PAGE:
Eye-Popping $37M Financing Fuels Great Start for Optherion
The market for age-related macular degeneration (AMD) treatments is expected to balloon over the next few years as the population gets older, and plenty of people think there’s room for some billion dollar drugs there. After all, the disease is one of the main causes of blindness in older adults. That fact helped New Haven-based Optherion score $37 million in series A financing from the likes of Quaker BioVentures, Domain Associates, Johnson & Johnson Development Corporation, Purdue Pharmaceutical Products, Pappas Ventures, Biogen Idec New Ventures, and GE Healthcare Financial Services.
The AMD market is already starting to get crowded with new and emerging treatments for the “wet” form of this disease (in which abnormal blood vessels grow and leak behind the retina), including Genentech’s Lucentis. But Optherion’s first products will aim at the “dry” form. There are no approved drugs yet for dry AMD, which is much more common and usually precedes the wet type. That could mean an even bigger opportunity. And Optherion isn’t ignoring the wet AMD market. “Ultimately, people will probably use cocktails of drugs to treat wet AMD,” says Colin J. Foster, the firm’s president and CEO. “There’s no reason why our drug shouldn’t be used in these as well as for dry AMD.”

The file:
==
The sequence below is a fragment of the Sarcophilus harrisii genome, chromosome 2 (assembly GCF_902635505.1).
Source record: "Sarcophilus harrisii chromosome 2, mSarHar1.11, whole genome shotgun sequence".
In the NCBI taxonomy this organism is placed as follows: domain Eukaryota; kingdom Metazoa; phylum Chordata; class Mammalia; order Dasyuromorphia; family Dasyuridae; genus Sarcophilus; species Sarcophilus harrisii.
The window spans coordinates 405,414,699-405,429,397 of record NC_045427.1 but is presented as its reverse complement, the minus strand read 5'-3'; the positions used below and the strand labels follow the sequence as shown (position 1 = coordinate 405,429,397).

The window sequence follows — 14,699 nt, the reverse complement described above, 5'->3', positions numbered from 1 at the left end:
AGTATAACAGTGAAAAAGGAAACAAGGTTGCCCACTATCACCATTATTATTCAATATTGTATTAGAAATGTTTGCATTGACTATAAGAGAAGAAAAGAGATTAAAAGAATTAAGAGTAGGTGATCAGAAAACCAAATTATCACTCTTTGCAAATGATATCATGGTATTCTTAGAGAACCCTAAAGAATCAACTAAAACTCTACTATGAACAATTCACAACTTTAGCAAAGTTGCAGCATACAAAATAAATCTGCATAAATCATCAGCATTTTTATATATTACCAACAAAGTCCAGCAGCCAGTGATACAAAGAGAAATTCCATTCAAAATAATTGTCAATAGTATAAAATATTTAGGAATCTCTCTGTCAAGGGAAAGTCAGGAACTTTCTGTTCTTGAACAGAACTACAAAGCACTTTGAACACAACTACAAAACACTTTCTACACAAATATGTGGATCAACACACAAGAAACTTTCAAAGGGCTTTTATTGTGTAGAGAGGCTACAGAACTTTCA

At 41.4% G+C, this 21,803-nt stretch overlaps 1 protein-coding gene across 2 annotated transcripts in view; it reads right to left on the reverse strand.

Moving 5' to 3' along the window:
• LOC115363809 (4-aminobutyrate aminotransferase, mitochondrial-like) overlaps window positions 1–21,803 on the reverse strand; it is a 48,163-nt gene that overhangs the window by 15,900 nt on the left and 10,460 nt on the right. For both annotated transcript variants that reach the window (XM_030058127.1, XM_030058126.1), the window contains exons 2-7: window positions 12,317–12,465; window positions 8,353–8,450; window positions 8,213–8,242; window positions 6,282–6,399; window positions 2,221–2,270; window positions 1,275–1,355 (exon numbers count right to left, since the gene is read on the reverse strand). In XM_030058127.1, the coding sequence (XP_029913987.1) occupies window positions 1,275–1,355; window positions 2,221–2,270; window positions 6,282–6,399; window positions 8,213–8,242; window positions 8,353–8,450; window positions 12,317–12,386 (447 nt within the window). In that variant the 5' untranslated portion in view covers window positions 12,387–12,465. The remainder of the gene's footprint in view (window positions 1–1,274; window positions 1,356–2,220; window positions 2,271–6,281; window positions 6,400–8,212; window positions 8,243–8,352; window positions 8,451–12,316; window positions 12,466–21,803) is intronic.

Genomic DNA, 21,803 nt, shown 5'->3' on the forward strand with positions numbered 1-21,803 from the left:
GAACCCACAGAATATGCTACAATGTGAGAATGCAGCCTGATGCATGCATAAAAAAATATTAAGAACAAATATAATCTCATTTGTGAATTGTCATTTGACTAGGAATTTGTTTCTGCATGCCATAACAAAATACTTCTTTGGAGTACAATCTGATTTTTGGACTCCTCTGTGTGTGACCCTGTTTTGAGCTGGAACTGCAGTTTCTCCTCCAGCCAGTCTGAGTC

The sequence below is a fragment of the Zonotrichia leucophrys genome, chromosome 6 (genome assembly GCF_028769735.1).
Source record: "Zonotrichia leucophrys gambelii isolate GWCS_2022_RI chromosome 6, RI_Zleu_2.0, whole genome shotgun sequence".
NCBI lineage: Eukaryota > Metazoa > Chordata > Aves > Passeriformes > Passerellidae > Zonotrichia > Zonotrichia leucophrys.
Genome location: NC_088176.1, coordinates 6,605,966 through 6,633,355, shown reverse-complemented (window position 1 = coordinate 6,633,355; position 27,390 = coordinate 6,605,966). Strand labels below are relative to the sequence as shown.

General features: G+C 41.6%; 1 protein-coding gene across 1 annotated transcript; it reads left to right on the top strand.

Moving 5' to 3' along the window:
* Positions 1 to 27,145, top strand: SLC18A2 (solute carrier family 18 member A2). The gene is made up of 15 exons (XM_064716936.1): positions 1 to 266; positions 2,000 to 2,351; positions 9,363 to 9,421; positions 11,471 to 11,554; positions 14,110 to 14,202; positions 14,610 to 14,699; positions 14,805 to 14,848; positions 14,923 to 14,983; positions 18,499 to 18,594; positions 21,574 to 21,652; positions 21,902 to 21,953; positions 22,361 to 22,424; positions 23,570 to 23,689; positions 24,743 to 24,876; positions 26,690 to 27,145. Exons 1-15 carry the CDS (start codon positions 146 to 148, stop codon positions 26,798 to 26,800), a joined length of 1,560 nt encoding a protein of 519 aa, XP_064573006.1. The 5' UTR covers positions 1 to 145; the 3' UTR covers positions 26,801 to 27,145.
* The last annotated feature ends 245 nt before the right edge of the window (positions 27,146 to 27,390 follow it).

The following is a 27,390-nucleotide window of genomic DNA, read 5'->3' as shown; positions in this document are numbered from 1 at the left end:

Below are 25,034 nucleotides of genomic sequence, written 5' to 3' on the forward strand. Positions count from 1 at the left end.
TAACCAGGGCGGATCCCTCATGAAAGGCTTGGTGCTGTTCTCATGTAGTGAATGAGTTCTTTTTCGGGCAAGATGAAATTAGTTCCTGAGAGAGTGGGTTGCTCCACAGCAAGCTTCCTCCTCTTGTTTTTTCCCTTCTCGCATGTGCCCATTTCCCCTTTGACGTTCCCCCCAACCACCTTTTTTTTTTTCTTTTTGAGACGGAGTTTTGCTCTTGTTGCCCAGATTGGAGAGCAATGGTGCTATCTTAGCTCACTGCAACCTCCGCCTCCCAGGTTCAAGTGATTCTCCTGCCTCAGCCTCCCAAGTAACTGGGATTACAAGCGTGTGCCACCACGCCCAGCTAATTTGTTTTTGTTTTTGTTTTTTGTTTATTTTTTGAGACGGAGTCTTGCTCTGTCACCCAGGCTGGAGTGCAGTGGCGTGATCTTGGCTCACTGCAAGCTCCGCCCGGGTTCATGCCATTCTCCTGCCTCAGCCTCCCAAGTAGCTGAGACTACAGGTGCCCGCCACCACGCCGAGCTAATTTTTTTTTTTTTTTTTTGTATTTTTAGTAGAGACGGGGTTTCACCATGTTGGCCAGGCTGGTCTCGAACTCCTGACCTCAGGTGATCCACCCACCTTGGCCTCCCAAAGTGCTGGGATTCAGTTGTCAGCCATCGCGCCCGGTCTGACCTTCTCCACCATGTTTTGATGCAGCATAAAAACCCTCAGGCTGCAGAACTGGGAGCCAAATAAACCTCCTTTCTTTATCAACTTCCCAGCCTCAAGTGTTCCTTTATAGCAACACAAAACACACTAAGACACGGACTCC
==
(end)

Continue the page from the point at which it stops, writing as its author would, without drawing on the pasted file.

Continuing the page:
The company’s platform rests on research from Yale and the University of Iowa looking at a part of the immune system called the “alternative complement system.” The big news was that certain complement factors (H and B) are very strongly linked to AMD. The genetics and molecular biology here are, for once, relatively straightforward and have been well studied, handing Optherion some prime targets for product development.
Though the company’s first drug is barely more than a glimmer in management’s eyes right now, the plan is to build healthy recombinant complement factor H to replace the bad kind. Optherion is also aiming to develop both diagnostics tests as well as treatments. What’s more, “There’s been an explosion in research showing how the complement system is involved in everything from asthma to heart disease,” says Foster. Along with the AMD projects, Optherion is also working on treatments for a rare but deadly childhood kidney disease.